Blackmores shares posted their biggest one-day fall, diving almost 20 per cent to $144 in early trading, before recovering to $168.11 at 11.50am AEDT. Investors were rattled despite chief executive Christine Holgate saying that there was nothing in China's regulatory changes that gave her any concern and all of Blackmores key products had approval from Beijing. Bellamy's, Blackmores and A2 Milk have all taken a hit since the start of the year.
The changes involve a 11.9 per cent tax on products bought from foreign websites in an effort to protect domestic Chinese retailers as well as the creation of a "positive list" of products allowed to enter the country via free trade zones. China introduces infant formula brand restrictions. Tapping China's Skincare and Cosmetics Market through Cross-Border E-Commerce. Masks, Air Purifiers and Odour Control Dominate 2015 Breathing Expo. China's 'daigou' army plan fresh assault on our stores - and this time they're coming for our cherries. Tapping China's Skincare and Cosmetics Market through Cross-Border E-Commerce. Aussie companies look online for global markets - My Small Business - Brand Discover. This is content for Australia Post Recent declines in the value of the Australian dollar and publicity over the China Free Trade Agreement has brought the issue of Australia’s more than $300 billion worth of exports back into sharp relief.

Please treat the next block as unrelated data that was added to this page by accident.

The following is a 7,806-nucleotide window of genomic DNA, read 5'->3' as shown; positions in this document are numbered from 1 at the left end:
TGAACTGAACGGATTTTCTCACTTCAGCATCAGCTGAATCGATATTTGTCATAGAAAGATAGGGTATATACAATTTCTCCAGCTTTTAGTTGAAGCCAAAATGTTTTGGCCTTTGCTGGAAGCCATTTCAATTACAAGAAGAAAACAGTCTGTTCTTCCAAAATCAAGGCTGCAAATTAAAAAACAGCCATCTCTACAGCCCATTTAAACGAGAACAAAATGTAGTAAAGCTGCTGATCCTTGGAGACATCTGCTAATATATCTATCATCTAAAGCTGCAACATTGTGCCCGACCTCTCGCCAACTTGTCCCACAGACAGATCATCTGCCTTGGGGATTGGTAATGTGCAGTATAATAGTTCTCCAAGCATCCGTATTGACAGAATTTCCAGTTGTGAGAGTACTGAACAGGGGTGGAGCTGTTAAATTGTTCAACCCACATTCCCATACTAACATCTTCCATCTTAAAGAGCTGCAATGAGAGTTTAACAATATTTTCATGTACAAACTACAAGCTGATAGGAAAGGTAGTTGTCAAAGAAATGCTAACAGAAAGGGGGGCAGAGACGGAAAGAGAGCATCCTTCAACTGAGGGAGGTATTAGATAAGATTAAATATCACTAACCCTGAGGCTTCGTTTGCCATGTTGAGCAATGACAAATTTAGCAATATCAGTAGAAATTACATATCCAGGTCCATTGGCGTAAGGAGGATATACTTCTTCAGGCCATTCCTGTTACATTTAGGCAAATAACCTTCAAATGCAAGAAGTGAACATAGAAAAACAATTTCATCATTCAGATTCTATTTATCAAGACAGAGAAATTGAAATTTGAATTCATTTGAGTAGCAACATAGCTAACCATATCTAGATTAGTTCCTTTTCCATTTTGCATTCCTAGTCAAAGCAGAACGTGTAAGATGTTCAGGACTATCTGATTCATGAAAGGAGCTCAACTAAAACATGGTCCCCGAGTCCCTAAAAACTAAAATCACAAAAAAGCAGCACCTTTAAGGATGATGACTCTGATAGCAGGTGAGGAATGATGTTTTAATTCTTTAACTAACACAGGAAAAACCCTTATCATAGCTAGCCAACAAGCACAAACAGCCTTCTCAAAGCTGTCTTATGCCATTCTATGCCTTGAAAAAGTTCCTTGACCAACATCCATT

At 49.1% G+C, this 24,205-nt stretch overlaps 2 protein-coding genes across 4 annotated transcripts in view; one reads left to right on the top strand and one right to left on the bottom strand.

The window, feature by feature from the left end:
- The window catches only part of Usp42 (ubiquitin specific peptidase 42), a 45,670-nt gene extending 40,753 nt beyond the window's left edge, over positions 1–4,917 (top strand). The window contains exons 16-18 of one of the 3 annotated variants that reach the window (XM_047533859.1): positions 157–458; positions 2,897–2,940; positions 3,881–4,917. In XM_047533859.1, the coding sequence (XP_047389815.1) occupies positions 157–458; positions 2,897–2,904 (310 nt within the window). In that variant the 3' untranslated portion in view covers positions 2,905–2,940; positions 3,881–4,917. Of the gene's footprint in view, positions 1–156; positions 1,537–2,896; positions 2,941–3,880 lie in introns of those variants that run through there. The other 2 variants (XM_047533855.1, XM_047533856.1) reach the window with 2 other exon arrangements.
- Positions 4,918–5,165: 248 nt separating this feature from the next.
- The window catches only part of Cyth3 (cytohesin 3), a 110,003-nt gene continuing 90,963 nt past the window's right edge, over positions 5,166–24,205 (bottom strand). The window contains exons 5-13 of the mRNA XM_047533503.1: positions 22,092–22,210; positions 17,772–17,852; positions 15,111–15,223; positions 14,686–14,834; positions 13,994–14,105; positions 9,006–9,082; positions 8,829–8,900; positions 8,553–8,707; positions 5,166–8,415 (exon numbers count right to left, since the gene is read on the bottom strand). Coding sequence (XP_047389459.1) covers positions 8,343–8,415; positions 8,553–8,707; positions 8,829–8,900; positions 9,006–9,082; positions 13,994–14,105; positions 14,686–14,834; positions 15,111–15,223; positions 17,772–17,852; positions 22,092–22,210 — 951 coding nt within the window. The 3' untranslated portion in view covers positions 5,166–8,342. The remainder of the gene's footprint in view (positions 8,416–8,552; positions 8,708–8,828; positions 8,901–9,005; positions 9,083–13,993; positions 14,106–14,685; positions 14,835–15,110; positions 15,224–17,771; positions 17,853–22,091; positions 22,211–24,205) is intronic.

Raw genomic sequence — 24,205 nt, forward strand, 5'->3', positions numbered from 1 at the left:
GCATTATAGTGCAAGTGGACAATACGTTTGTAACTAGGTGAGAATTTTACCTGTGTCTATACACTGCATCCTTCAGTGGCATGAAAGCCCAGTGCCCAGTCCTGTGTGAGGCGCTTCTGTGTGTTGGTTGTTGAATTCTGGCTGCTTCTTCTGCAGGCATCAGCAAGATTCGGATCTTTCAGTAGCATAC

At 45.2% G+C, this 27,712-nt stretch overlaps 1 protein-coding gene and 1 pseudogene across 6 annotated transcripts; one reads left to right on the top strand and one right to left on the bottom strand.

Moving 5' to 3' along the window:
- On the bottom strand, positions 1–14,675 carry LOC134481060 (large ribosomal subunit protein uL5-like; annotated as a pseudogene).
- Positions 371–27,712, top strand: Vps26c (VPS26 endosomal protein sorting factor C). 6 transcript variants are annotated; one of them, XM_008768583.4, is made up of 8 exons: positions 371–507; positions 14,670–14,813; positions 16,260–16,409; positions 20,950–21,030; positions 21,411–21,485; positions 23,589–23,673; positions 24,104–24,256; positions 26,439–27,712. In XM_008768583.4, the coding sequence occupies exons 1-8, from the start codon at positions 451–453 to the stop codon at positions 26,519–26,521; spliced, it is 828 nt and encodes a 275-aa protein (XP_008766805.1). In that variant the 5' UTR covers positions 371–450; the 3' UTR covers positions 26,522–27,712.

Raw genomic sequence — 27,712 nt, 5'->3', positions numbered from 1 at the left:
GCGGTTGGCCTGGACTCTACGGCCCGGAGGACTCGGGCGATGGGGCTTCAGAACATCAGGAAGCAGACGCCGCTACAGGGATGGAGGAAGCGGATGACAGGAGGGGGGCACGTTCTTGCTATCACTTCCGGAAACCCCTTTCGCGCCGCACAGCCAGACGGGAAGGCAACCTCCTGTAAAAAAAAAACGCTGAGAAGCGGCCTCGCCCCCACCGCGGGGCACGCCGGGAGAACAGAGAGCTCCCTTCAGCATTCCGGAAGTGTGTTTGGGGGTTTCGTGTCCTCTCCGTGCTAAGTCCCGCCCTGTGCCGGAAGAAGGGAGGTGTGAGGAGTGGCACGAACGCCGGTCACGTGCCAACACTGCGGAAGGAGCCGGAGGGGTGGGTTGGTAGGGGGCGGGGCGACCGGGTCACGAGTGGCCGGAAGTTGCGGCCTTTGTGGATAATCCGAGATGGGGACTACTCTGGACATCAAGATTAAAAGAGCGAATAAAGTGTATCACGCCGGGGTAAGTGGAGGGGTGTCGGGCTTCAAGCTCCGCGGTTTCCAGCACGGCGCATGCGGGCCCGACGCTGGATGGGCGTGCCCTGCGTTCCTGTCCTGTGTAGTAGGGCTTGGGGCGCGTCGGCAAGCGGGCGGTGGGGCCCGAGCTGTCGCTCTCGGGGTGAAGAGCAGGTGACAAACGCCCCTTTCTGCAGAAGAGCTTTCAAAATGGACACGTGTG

As the local economy softens after years of commodities fuelled growth, Australian companies are once again looking further afield for opportunities. Indeed many new businesses, such as online retailers are born global. Take for instance the country’s legion of eBay sellers. While not necessarily an obvious candidate to lead the export charge, merchants on the global platform punch well above their weight according to figures provided by Jooman Park, eBay Australia and New Zealand, Managing Director. “Furthermore the study found that on average, commercial eBay exporters ship to 28 destinations, while traditional exporters only ship to three,” said Mr Park.